‘Is every YouTuber going to make a coming out video eventually?’: YouTube celebrity video bloggers and lesbian and gay identity

Michael Lovelock

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A significant number of YouTube celebrity video bloggers (vloggers) have used the platform to come out publicly as lesbian or gay. This article interrogates the cultural work of YouTube celebrity coming outs, through the case studies of two of the most prominent gay vloggers: Ingrid Nilsen and Connor Franta. This article explores how the coming out moments of these vloggers, as articulated in their coming out vlogs and the wider media discourses surrounding these, make legible a normative gay youth subject position which is shaped by the specific tropes, conventions and commercial rationale of YouTube fame itself. I define this subject position as 'proto-homonormative.' It positions a "successful" gay adulthood, defined through the neoliberal ideals of authenticity, self-branding and individual enterprise bound to the phenomenon of YouTube celebrity, as contingent upon a particular personal relationship with one's non-normative sexuality. I interrogate how the emotional contours of Nilsen and Franta’s coming out narratives, their represented abilities to channel their non-normative sexualities into lucrative celebrity brands, and their construction as gay and lesbian ‘role models’ by the mainstream media, delineates a journey into "acceptance" and "pride" in one's gay sexuality as the expected narrative of contemporary gay life. This narrative, I argue, cements the default normativity of heterosexuality in mainstream culture, and produces a narrow framework of “acceptable” gay youth subjectivity which is aligned with the ideals of neoliberalism embodied in the figure of the YouTube celebrity vlogger.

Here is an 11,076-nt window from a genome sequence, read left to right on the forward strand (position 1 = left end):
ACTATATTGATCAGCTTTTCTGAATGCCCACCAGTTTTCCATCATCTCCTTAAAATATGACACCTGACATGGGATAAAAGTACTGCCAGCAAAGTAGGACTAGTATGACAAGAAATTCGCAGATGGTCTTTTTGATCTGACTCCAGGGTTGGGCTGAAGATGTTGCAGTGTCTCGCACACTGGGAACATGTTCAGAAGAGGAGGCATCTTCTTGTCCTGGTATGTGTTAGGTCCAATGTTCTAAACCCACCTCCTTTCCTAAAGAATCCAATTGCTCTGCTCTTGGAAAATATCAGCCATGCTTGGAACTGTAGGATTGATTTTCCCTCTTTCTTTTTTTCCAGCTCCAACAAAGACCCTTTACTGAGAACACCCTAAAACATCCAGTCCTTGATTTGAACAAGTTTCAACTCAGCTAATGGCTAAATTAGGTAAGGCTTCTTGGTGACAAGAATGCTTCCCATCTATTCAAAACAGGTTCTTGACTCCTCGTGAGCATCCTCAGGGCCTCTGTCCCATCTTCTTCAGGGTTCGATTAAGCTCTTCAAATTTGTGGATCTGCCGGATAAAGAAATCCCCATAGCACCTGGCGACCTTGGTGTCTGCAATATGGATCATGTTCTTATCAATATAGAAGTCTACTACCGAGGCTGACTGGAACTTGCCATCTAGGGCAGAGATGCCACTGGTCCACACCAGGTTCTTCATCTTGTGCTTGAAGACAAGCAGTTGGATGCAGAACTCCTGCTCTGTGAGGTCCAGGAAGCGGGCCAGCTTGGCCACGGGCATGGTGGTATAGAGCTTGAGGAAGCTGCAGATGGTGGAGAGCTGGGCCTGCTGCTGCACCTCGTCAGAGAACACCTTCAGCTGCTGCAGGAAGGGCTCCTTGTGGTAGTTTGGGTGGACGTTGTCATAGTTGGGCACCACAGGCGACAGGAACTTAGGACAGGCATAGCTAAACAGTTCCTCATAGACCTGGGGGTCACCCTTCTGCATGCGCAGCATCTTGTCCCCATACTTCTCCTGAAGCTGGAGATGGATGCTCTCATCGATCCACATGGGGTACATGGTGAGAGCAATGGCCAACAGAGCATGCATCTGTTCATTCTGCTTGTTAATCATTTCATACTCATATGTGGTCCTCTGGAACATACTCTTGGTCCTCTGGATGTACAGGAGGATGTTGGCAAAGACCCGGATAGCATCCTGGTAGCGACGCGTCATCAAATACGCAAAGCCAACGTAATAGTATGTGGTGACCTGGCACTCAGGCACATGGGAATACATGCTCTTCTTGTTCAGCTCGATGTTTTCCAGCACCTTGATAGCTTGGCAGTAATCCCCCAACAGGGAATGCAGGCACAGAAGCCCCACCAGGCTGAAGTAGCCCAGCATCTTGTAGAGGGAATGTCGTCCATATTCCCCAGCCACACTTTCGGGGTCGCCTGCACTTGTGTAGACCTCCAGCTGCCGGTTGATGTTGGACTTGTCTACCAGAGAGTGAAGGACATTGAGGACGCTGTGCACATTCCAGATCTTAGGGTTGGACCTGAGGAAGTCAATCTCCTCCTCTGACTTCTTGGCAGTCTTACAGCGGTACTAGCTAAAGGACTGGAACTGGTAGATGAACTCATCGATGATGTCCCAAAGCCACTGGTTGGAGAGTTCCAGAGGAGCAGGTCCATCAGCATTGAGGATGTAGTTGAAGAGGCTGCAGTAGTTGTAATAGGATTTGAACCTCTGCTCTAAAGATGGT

Original languageEnglish
Pages (from-to)87-103
Number of pages17
JournalCelebrity Studies
Issue number1
Early online date8 Aug 2016
Publication statusPublished - 2017


  • YouTube
  • vlogs
  • gay identity
  • coming out
  • homonormativity

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